Amid shutdown, kidney patients struggle to reach hospitals for dialysisUpdated: Mar 23, 2020 23:20 IST
With Maharashtra placed under lockdown till March 31 to halt the spread of Sars-CoV-2, hundreds of dialysis patients are struggling to appear for their appointments due to the unavailability of transport.
On Monday, Kandivli resident Sejal Jobanputra had to wait an hour and a half to get an auto to reach her dialysis centre, around 1.5km away from her home. The 40-year-old left home at 6am to make in time for her 6.30-am appointment. However, she didn’t find any autos to ferry her to the centre. She finally sought help from her neighbours but due to the fear of Covid-19, she alleged they refused to come to her aid.
“Since I can’t even walk for 500m due to my health, it was impossible for me to walk 1.5km. As a result, I had to reschedule the dialysis and went in the evening with a relative’s help. While returning, however, I couldn’t find any online car service or auto,” she said.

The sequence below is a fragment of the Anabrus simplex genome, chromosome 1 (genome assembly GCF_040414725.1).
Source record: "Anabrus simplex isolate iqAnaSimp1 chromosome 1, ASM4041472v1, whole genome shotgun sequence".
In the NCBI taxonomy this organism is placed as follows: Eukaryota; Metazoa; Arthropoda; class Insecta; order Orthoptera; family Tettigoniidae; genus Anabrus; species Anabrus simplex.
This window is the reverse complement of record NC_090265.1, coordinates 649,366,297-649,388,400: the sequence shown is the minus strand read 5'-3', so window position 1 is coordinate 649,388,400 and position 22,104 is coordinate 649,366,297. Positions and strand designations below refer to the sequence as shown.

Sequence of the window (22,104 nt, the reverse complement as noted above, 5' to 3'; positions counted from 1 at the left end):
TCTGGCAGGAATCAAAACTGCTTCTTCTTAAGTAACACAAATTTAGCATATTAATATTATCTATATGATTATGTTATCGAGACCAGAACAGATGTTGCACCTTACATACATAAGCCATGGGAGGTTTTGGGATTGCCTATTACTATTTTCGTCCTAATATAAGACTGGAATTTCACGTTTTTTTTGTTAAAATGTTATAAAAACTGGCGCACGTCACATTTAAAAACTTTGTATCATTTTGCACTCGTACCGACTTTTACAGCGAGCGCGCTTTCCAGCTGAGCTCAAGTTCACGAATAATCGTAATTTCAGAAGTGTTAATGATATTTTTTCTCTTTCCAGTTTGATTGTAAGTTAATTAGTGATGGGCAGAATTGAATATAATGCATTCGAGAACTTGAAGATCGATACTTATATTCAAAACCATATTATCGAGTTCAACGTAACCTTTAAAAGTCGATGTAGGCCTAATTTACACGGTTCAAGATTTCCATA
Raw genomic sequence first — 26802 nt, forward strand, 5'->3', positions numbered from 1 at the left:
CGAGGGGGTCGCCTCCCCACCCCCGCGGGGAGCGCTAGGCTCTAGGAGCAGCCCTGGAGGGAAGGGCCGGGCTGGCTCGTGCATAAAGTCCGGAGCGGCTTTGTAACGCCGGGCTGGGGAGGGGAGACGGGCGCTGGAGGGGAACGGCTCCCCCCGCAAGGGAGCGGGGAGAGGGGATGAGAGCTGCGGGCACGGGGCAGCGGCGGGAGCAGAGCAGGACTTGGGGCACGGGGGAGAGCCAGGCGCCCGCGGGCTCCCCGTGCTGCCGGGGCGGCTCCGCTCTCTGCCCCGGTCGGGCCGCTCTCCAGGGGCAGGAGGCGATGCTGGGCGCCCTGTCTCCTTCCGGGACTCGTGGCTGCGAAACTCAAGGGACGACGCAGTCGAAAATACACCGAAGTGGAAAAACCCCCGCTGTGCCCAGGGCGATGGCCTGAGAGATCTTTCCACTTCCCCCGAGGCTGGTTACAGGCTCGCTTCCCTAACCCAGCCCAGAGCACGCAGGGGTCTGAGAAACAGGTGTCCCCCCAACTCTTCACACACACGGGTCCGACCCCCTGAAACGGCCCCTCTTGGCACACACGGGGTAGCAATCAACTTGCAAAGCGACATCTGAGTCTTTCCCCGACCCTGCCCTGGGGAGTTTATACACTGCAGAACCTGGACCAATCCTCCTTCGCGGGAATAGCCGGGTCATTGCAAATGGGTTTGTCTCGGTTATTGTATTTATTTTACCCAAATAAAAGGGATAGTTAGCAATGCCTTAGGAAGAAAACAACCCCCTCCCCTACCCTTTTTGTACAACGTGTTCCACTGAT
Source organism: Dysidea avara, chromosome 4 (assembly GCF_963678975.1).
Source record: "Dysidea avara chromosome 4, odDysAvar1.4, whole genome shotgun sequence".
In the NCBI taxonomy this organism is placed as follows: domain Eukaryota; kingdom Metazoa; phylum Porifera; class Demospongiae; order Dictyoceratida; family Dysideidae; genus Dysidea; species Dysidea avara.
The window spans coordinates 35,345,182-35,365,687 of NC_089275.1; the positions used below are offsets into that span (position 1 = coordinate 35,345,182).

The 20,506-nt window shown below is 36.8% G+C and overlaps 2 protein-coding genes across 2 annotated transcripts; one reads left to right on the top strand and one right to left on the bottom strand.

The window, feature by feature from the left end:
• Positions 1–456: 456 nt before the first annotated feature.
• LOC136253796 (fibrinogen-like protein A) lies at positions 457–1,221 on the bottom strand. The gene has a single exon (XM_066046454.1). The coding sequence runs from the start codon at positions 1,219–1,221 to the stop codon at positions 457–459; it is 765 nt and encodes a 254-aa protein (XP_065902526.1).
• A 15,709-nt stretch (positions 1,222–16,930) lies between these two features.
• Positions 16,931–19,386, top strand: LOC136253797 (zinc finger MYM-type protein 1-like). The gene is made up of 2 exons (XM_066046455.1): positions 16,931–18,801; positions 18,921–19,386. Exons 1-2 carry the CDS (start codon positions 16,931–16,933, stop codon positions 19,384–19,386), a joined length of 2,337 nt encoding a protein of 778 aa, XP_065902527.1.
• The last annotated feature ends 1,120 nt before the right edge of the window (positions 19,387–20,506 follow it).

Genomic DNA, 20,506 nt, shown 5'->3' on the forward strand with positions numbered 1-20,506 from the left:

Mumbai has more than 1,000 kidney failure patients who need dialysis regularly. “Dialysis helps to regulate blood pressure and control the chemical flow in the body including sodium and potassium. Without it, salts and toxins will get accumulated in the blood which will poison the body and could even lead to permanent damage and death,” said Dr Geeta Sheth from Sir J J Group of Hospitals. Typically, a patient needs to go for dialysis twice to thrice a week. Jobanputra’s case is not an isolated one. Another 41-year-old resident of Dahisar was stopped by the police on his way to the dialysis centre in Borivli.
“Since there is no direct bus from my home, I hailed an auto with my mother. Along the way, some police personnel asked my auto driver to stop and started threatening him,” said the man.
He alleged the police refused to take cognisance of his dialysis card. An argument ensued after which they were allowed to continue their journey. “They [police] asked us to take the bus, but it I can’t climb on,” he said.